Anyway. Paul is initially reluctant to agree to Abe’s God-given demand to abandon Harry Potter, despite Abe’s ironclad argument: “Maybe Harry Potter isn’t make-believe to God.” Like, maybe God is a character in the Harry Potter universe? Paul seeks the counsel of his friend Sarah because of the difficulty he’s facing in deciding whether to accept Abe’s directions from Jesus or the religion his father taught him. One side says Harry Potter is okay and speaking in tongues is of the devil, the other side says that speaking in tongues is godly and Harry Potter is of the devil; they can’t both be right. Sarah says the wisest thing in the entire movie: “But they could both be wrong.” A round of applause of Sarah, ladies and gentlemen.

That answer isn’t good enough for Paul, who decides to go to an Assembly of God church – this is apparently something different than the type of Christian he is – and asks to be lent books about the Baptism of the Holy Spirit. The movie assumes its audience knows what this means, but I’m kind of at a loss… I think it just has something to do with speaking in tongues. The pastor of this church speaks words that are total insanity, warning Paul: “The Baptism of the Holy Spirit is not a toy to play with to get some kind of spiritual or emotional high.” They’re talking like this is something that is real and not make-believe like Harry Potter. It’s flabbergasting.

In the meantime, Abe has come out to his father that he has become a Christian, or rather that he is now a “Jew for Jesus”, which is totally something different because he says it is. This leads to the aforementioned overacting by Rich Swingle, which continues to delight me. Abe’s mother: “We’ve only been here 5 days. How could you be brainwashed that fast?” Good question. Swingle decides to send his child to New York to live with his brother (Donald James Parker himself!) to be brought back in line with traditional Jewish thought. Unfortunately, Abe begins literally frickin’ healing people in New York, including eradicating the multiple sclerosis of a wheelchair-bound cousin. That’s right: Donald James Parker can’t muster the ability to explain how God and the Holocaust can exist at the same time, but he can throw in a 12-year old miraculously healing people as “proof” of Jesus. Very compelling.

Paul, having been convinced by the Assembly of God books he’s checked out, begins to question his father’s belief that speaking in tongues is of the devil. How did he come to that conclusion? Well, Stephen explains, “I read books with logical arguments about why the gifts of the Spirit ceased with the apostolic age.” Logical arguments… riiiiiiight. In any case, after hearing about Abe’s miracles in New York, Swingle decides to give this New Testament thing a try and finds out he really digs it. When he gets done, he says, “I know Jesus is the Son of God.” Wow. Stephen is still not sold on the whole speaking-in-tongues-being-cool-with-Jesus idea, but his mind is changed when Swingle asks this piercing question: “What if you’re wrong?” Damn, if that doesn’t immediately make a guy re-think his entire belief system, nothing will.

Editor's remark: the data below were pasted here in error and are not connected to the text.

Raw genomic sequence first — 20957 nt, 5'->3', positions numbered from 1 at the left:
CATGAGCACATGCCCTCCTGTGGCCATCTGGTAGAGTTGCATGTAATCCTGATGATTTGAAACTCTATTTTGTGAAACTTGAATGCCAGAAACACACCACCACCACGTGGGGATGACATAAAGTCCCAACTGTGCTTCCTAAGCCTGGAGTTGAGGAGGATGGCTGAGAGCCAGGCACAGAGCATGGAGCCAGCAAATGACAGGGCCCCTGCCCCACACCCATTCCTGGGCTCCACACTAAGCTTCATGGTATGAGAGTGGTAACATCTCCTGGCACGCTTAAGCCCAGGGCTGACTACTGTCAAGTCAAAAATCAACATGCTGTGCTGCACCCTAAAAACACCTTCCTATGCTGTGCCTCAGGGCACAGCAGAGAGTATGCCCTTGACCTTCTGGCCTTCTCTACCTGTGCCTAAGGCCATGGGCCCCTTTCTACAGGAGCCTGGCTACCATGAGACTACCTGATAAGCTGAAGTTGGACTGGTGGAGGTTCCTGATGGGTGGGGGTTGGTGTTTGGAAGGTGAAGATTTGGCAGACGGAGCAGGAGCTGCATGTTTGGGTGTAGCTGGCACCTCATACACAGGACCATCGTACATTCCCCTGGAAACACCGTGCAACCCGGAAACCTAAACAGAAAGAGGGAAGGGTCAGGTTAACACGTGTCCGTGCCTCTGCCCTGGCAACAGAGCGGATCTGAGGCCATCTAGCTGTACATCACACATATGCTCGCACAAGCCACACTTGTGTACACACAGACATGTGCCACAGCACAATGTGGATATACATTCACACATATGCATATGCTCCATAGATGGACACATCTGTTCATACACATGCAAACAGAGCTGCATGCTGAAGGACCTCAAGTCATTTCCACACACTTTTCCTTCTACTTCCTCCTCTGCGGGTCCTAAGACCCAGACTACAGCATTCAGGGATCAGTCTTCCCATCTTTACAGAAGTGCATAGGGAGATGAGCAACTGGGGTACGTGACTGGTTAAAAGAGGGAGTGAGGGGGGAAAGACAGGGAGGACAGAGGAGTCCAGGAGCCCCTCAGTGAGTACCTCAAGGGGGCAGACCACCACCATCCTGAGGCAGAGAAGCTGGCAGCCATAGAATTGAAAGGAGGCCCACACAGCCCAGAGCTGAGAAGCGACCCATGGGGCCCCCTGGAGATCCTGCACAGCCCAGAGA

In the end, because the New Testament doesn’t say the phrase “sprinkle baptisms”, the families both decide that they’d better to a full immersion baptism–you know, just to be safe, so that God doesn’t send them all to Hell. Moreover, the Swingles happen to find a church nearby that combines the best of both worlds, the Jewish faith and the Christian faith, so they can attempt to beat the house on Pascal’s Wager. What this means is that even though Abe is now a Christian (er, excuse me, a “Jew for Jesus”), he can still have a bar mitzvah! Not only that, but Paul is also going to have a bar mitzvah! Now that truly is an unexpected B.M. Furthermore, formerly-stricken-with-multiple-sclerosis cousin is moving to South Dakota so she can date Paul. Gee whiz, that’s great. And for those of you keeping track at home, that’s another unexpected B.M. Yep. It’s a number two.

All in all, The Unexpected B.M., much like Gramps goes to College, has some incidents of utter, unabashed insanity. And it’s got Rich Swingle at his kookiest, which is a great treat, of course. But overall, it’s less the bucket of laughs I had hoped it would be and more the unexciting slog that many Christian movies are. There’s glimmers of wild ineptitude and obliviousness, but not enough.